Not wishing to fall into the trap of circular argument, an unfortunate fate that appears to have befallen you several times recently, Robert, I am going to set out my argument based upon an assumption.

    I qualify, in Webster’s terms, as “a person.”

    Therefore the set of “everybody” includes me as a member.

    Therefore the set of “everyone” includes me as a member.

    Therefore the statement “FLOSS works for everyone” can be easily falsified.

    FLOSS does not work for me.

    Which do you want to challenge, Robert? My assumption or my conclusion?

  203. DrLoser says:

    I say option #1 would be a viable solution to cure his pangs.

    Better still, Dougie, he could

    1) Pay an expert like you to build it for him
    2) Spend $500 or whatever it is for a license for something that makes his hobby something less than a coruscating horror of inadequate functionality and barely comprehensible command-line fixes. Outside the wonderful world of FLOSS, we evil types like to get stuff done. Even in our spare time.

    Point (1) was, of course, a cruel joke. I’m sure you could design, write, test and install an equivalent bit of FOSS software for $500, Dougie.

    I’m also sure that you would balk at the 0.0005¢s an hour for doing so.

  204. DrLoser says:

    Show me the non-FLOSS equivalent of Linux or Apache or LibreOffice or VLC. I’ve used what M$ offers and find it difficult/inflexible and certainly more expensive.

    Aha, a challenge on functionality! Bravo, Robert!

    1) Windows XP SP3. This one even comes free, as long as you pirate a copy and don’t care about the EOL! (Which makes it roughly the equivalent of any Linux desktop distro on the market, except that it will outlast most of them.)
    2) Microsoft IIS, as long as you don’t mind something that is both more secure and better loaded with features. And is more scalable. You can use asynchronous network comms (“interleaved”) on IIS; Apache might do that on a Windows platform. I haven’t looked. I doubt it.
    3) Leaving aside the Beast of Redmond, you can use Kingsoft or Softmaker. You can even work in parallel, with non-broken ODF (apparently a Redmond issue) and non-broken OOXML (apparently a LibreOffice issue). All for just $20!
    4) OK, I’m lost for an alternative to VLC. Quite how broken and limited do you want your media functionality to be? I could probably scrape something equally as pathetic up, had I only the need.

    And that wasn’t olderman’s point, was it? He claims that there are some things on a Windows/Mac platform that simply have no equivalent on Linux.

    As my list shows, the reverse is clearly not true, at least on the functional examples you provide.

    Oh, but you were talking about “Free as in beer,” weren’t you?

    Well, you gets what you pay for. And with the program suites I listed above, you get an awful lot of very easy to use functionality for very little cash outlay.

  205. olderman wrote, “Show me the FOSS equivalent of”.

    Show me the non-FLOSS equivalent of Linux or Apache or LibreOffice or VLC. I’ve used what M$ offers and find it difficult/inflexible and certainly more expensive.

  206. dougman says:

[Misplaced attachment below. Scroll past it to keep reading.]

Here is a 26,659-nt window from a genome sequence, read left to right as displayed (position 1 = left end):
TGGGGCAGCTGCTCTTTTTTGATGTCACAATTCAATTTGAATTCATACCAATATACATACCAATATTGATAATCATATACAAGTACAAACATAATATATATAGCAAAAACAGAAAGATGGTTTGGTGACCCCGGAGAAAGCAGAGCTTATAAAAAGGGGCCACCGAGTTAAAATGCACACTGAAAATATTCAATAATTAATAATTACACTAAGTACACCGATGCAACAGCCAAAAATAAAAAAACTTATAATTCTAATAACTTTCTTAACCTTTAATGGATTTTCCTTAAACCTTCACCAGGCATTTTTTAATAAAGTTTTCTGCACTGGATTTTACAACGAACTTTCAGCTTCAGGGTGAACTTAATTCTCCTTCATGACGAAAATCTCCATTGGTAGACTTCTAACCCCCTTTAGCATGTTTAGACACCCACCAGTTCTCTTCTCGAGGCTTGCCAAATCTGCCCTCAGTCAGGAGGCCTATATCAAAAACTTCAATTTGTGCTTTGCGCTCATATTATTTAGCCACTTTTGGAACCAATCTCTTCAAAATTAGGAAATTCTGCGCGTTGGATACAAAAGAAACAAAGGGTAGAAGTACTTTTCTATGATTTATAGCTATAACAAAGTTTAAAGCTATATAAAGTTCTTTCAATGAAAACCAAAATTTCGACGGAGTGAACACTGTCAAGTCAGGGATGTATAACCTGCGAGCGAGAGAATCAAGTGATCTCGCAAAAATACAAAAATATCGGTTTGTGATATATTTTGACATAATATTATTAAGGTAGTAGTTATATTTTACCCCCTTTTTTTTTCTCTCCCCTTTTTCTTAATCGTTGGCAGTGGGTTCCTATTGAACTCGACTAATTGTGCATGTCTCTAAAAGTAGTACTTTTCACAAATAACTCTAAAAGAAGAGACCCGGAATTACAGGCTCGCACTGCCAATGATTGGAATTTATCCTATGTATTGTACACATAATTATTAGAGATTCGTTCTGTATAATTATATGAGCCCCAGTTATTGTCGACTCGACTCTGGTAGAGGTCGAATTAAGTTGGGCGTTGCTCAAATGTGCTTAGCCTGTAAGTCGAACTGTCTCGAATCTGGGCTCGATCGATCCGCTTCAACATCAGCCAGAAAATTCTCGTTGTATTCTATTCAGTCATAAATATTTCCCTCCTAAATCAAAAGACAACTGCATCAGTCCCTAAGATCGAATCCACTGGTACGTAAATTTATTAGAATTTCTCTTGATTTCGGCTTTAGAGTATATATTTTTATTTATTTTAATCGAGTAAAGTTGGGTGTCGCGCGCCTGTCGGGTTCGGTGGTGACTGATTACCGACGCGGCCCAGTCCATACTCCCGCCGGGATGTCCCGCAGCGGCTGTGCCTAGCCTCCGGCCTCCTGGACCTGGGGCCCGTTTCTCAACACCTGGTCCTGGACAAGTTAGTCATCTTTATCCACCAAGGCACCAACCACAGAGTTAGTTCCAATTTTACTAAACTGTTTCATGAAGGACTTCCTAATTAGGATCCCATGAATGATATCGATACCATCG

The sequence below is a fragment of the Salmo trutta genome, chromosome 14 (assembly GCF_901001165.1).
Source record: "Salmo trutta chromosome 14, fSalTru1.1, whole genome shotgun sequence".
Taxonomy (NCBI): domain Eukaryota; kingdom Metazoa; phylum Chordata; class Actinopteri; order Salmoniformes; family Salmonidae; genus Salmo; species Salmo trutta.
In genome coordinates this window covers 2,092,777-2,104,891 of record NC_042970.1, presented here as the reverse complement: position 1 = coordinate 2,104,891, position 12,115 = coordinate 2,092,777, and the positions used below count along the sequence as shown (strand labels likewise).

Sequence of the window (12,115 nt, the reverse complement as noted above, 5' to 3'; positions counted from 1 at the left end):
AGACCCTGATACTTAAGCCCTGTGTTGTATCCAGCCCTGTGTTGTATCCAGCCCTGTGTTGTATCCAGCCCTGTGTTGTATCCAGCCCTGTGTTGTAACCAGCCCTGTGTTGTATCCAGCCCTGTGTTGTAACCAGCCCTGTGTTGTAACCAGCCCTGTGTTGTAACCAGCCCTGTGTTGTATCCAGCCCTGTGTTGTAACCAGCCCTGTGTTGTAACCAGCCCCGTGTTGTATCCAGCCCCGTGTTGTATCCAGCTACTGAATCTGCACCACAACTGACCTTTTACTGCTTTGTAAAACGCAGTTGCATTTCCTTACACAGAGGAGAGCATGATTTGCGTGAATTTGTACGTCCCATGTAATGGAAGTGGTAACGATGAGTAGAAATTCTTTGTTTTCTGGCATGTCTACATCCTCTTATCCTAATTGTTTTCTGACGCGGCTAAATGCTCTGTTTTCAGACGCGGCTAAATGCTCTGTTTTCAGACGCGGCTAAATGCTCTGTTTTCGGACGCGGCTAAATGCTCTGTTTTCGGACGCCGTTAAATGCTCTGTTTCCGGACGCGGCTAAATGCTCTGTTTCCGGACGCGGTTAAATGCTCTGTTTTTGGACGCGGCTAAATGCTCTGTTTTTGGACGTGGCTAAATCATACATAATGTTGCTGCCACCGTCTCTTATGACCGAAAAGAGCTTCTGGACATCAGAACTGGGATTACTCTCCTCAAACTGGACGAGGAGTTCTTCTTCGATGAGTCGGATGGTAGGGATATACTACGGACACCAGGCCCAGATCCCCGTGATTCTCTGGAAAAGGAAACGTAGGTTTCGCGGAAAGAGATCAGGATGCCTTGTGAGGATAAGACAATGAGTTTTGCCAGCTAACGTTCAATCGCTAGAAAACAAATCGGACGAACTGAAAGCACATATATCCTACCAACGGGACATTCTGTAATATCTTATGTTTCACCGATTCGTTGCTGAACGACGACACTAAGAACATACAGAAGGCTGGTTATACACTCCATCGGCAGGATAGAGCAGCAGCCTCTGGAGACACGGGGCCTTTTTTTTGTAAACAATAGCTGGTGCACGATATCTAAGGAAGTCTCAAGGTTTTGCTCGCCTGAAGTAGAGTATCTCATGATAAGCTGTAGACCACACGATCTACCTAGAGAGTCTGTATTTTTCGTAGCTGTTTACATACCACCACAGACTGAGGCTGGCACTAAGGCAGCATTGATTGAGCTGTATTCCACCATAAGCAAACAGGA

Well, as it seems that OLDman is griping about the lack of music composition software equivalents in FOSS, perhaps instead of whining about it he should:

    1. Build his own software
    2. Take up a charity donation
    3. Quit trolling on this blog

    I say option #1 would be a viable solution to cure his pangs.

  207. olderman says:

    “I claim that FLOSS works for everyone.”

    And that is either ignorance or deception on your part. Robert Pogson. It doesn’t work from me or most composers using computers to engrave or compose music.

    Show me the FOSS equivalent of:

    http://www.finalemusic.com/?_ga=1.191850218.1188473800.1413650366

    and

    http://www.garritan.com/?_ga=1.121596616.1188473800.1413650366

    and

    http://www.soundsonline.com/Symphonic-Choirs

    This is just one example of many.

    Perhaps you wish to modify “everyone” to “many”, eh?

  208. oiaohm says:

    DrLoser an operation working on a model of replace when failed does not need a huge hardware list.
    However, since this solution has about the same hardware requirements as the comparable Windows solution
    About is the big word in this sentence. Problem is its not about. 64 bit Ubuntu only requires 1G of ram where windows 64 bit requires 2G of ram. Harddrive requirements 10G for Ubuntu 20G for Windows.

    That is not allowing for firmware issues. Linux kernel contains lots of detection and fixes for old firmwares.

    Even so cases of machines not having enough ram for standard Ubuntu systems they can be setup thin. Old machines can have failing hard drives without being a major bother to a Linux deployment. Boot from network with ubuntu means old machine does not need new hard drives. Windows is not really designed for running from network hard-drive.

    DrLoser sorry the response from Munich to the HP/Microsoft so called costs mentions this stuff. But of course you TMR guys would not be up on this stuff. Besides the HP report only compared XP to Linux because otherwise there was major hardware cost differences.

  209. DrLoser wrote, “Hewlett-Packard and Microsoft couldn’t obtain a useable hardware inventory”.

    Because M$ didn’t have a spy in the organization, you can’t blame oiaohm or Munich. Munich knows what it has and has published the savings. Live with it.